I am neither African nor American

I often like to call this my most fiery piece from FREN/CPLT 359. One point that didn’t make it to the final draft still stands out to me. I cited the Bloomberg Way style guide, where it says:

President Barack Obama’s father was from Kenya and his mother was from Kansas, so it’s accurate to say Obama is African-American. Arnold Schwarzenegger is an Austrian-American because he emigrated from Austria. Henry Kissinger, born in Bavaria, is German-American.

Former President George W. Bush isn’t described as German-American or Irish- American, although he has German and Irish ancestors, because he is generations removed from those ancestors.”

The Bloomberg Way style guide

I was convinced that the Bloomberg Way had gotten it right. That is, until I shared my first draft with other students in the class. One person pointed out that the Bloomberg Way, while well-meaning, had made an unbalanced comparison. Why is it that the Austrian emigrant is Austrian-American, the German-born is German-American, but the person with the Kenyan father isn’t Kenyan-American? It suddenly seemed to me as though the Bloomberg Way had made the subconscious implication that those from the African continent needed no patrial distinction.

While my classmates and I did not feel as though keeping this point in followed the argument of my piece, I still think it salient enough to mention here in the preface.


I often wonder why some people find the term “African American” so comforting. Does the repeated vowel sound have alliterative appeal? Has history made people afraid to say ‘the B-word’? Is it too harsh? Jarring? Abrupt? I have encountered an alarming number of instances in which people like me have been tossed into the African American box as though we B-words were some sort of monolithic group whose members could all be referred to by the same name. People like me aren’t a uniform group. Just ask the 1 in 10 people who are too-often identified as African American when they are foreign-born. This Jamaican woman is tired of being called African American. Here’s why.

Calling someone African American is reductionist. The complex reality of the personal significance of space and place is reduced to a label that is casually thrown around by persons who do not take the time to examine the words they are using.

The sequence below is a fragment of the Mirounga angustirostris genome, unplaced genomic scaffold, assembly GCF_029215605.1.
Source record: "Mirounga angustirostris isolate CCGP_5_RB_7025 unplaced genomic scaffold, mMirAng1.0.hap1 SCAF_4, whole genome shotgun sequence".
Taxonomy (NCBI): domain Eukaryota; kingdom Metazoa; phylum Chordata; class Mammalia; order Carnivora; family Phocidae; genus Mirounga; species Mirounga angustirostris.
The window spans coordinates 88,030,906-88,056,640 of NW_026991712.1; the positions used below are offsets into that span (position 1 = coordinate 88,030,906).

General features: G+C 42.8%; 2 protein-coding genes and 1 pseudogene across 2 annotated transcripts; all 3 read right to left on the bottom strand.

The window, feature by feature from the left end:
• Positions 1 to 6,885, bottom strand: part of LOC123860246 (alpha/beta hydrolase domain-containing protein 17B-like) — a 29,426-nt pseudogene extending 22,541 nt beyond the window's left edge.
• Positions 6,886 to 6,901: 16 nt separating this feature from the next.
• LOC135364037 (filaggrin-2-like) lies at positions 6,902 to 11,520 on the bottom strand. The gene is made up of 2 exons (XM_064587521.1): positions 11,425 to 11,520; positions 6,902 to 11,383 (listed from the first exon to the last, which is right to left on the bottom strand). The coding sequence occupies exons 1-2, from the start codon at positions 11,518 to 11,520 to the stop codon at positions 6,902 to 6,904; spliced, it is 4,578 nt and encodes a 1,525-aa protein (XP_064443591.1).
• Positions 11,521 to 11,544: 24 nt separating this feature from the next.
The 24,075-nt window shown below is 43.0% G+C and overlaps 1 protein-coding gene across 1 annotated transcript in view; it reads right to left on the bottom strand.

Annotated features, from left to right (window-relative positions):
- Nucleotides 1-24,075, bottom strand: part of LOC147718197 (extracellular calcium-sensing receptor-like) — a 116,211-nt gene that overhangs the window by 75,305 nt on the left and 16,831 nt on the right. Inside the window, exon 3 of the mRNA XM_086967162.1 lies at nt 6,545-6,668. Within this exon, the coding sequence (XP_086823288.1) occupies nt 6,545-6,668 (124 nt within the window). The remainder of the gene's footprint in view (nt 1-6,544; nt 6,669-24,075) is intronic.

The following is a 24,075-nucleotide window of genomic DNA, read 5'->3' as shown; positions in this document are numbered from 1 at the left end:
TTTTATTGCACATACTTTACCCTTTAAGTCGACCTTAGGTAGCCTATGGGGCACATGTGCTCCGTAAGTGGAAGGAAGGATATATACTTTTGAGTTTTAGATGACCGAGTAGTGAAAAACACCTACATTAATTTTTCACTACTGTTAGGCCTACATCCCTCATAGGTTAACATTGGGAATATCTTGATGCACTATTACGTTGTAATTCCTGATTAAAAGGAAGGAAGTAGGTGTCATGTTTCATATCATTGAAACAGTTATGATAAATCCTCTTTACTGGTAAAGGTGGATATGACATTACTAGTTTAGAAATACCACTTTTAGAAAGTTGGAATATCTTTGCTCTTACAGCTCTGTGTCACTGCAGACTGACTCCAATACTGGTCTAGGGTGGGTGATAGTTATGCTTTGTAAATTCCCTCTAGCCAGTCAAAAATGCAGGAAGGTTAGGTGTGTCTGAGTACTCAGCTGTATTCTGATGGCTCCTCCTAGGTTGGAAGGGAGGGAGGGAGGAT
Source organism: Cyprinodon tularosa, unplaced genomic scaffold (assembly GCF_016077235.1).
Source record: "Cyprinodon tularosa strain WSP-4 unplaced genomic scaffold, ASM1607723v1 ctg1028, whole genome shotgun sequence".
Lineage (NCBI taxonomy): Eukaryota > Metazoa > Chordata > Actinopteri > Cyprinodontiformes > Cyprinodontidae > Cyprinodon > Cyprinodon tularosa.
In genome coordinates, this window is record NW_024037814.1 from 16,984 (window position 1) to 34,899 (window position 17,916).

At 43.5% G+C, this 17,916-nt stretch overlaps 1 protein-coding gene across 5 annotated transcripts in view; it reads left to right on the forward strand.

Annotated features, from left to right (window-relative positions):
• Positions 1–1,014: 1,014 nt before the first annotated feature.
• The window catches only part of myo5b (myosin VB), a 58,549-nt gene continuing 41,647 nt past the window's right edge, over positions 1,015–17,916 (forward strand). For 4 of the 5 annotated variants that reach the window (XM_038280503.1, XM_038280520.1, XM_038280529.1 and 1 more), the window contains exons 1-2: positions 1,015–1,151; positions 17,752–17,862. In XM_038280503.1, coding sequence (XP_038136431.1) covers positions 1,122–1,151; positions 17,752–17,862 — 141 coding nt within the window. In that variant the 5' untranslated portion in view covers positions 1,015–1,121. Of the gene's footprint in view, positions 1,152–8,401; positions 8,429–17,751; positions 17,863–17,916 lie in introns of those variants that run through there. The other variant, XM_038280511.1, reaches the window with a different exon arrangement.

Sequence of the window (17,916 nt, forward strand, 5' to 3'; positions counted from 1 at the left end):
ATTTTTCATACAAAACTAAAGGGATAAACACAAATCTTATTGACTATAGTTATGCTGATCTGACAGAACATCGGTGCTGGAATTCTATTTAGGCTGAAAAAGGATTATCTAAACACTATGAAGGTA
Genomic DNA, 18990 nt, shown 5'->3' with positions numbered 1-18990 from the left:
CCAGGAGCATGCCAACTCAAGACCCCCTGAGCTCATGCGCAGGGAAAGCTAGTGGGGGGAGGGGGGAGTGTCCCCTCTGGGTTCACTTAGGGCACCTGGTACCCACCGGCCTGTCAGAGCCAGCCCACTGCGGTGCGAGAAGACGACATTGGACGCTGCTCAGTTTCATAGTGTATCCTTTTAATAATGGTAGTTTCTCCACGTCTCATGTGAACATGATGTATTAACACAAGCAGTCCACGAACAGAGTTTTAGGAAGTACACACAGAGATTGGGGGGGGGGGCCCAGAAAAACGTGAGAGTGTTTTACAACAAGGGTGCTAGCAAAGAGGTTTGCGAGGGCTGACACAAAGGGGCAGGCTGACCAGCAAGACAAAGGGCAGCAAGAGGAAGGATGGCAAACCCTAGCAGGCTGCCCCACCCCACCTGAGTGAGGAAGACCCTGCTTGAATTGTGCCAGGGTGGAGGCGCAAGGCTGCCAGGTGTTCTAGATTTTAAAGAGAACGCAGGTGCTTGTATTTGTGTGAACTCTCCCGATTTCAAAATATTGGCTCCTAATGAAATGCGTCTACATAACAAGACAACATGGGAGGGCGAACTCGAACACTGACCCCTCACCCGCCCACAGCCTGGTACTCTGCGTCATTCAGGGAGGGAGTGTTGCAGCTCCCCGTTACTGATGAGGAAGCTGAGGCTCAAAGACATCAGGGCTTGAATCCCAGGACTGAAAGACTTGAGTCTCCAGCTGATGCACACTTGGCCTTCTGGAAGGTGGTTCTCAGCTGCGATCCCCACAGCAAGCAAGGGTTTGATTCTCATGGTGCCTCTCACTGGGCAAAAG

Please tell me, dear white journalist/survey writer/commenter/friend, what is so scary about the B-word. Historically, yes, the B-word was considered offensive in the United States. So was interracial marriage. There are people alive today who were around when “negro” surpassed “colored” as the accepted term. “Negro” was socially acceptable for a very long time—in fact, until the Black Power Movement of the 1960s. The point is that this is a complex discussion that history cannot explain away. Historical context is no excuse for a lack of precision in the language we use. If the B-word is taboo, it shouldn’t be. No one should hesitate to say it, as though it’s something unkind or forbidden. There needs to be a paradigm shift in the way that we talk about the members of the incredible melting pot that is the United States of America.

Tell me why, when I fill in a demographic survey, there are still places in which the B-word is associated with that “African American” modifier. Tell me why my white friend from South Africa is less African American than I am. Consider for a moment the conflation of race, culture, historical context, and geographical location that has resulted in the absurd fact that the term “African American” is associated with skin color and not country of origin. I am sensing a double standard here.

Yes, I know, it could be argued that this is a simple question of usage or verbal habit that has nothing to do with semantics. Why does it matter what we’re called if the intent isn’t racist, bigoted, or ill-meaning? Answer: it matters because “African American” is not who I am. Even if I did have an American passport—which I don’t—what gives you the right to label me as African? What about all the uniquely Caribbean aspects of my culture that are distinct from those of my African-identifying counterparts? If your point is that my ancient ancestors came from Africa, then I have news for you: if you go far enough into the past, yours did too.

The fact of my African ancestry should not determine the term by which I am to be permanently identified. Don’t call me a negro. Don’t call me colored. Hell, you don’t even have to call me a person of color. Please, don’t call me African American. For crying out loud, just call me black.

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